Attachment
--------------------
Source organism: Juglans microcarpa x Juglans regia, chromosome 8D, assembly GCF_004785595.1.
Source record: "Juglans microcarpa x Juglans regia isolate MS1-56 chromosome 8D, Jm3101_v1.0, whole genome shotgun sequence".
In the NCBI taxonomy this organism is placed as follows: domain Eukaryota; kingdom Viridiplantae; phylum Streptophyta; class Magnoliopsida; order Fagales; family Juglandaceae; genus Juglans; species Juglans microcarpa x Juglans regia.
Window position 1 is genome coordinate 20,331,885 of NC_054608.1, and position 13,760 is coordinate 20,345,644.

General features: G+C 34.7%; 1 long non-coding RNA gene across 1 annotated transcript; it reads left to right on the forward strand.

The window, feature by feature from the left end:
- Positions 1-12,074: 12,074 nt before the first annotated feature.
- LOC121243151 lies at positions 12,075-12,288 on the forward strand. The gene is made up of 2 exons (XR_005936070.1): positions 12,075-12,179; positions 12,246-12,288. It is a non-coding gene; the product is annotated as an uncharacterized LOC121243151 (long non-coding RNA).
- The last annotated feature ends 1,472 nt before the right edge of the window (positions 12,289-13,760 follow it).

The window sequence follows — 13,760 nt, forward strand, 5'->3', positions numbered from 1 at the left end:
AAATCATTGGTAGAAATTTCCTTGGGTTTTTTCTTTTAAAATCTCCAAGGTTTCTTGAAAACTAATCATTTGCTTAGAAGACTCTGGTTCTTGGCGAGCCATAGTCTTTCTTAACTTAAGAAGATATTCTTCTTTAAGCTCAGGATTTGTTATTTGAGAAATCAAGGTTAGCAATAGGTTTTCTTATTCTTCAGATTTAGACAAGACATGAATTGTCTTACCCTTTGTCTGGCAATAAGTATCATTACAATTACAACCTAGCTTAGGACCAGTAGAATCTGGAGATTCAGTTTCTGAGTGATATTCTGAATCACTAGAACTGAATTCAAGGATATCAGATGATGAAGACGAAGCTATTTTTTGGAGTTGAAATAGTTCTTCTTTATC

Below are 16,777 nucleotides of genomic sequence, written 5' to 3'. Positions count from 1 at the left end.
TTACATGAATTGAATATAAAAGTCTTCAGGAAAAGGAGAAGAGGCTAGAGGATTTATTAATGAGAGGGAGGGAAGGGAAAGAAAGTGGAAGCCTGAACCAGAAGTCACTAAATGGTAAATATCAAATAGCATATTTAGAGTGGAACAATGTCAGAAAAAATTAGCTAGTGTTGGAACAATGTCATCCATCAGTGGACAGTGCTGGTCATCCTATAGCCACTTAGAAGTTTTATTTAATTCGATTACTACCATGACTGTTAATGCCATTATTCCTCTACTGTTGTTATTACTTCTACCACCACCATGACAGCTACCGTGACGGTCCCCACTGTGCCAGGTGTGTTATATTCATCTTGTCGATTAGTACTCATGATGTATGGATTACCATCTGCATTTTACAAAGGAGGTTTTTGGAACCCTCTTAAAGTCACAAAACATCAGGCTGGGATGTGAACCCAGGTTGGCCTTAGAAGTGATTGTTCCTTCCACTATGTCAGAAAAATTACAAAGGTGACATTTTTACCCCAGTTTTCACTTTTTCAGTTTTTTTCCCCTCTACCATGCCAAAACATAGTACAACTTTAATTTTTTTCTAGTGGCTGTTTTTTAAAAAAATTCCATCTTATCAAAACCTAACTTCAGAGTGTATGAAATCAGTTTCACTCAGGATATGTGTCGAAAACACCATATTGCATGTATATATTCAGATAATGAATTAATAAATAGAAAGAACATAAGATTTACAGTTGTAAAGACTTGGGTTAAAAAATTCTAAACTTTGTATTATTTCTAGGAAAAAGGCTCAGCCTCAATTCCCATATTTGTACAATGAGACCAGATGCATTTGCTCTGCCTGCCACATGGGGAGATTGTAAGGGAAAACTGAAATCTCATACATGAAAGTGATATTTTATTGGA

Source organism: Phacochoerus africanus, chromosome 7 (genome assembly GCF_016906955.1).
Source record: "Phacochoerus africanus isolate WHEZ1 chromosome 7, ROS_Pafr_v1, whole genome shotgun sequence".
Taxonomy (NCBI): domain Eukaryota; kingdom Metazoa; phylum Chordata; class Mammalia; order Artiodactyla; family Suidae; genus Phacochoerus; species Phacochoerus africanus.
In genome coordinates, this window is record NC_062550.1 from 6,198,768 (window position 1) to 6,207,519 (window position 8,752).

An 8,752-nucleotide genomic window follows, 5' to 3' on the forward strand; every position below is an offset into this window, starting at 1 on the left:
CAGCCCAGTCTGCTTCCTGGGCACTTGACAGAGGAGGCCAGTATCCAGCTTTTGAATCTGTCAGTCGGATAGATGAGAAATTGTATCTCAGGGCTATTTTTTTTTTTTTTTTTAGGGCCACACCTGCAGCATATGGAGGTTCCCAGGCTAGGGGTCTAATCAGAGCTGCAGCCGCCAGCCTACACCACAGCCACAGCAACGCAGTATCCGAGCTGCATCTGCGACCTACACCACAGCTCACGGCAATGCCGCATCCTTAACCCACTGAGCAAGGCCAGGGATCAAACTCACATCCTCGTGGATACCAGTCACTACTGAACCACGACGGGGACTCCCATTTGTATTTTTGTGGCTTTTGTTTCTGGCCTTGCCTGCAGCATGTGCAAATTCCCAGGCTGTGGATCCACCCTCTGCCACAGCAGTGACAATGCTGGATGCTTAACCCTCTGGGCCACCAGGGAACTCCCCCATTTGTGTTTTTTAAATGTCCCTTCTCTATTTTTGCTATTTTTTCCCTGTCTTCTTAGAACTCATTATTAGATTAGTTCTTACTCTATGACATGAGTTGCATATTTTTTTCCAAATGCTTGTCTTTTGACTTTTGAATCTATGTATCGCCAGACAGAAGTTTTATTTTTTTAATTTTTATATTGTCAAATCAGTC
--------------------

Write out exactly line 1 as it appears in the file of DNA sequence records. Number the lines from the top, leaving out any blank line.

Source organism: Juglans microcarpa x Juglans regia, chromosome 8D, assembly GCF_004785595.1.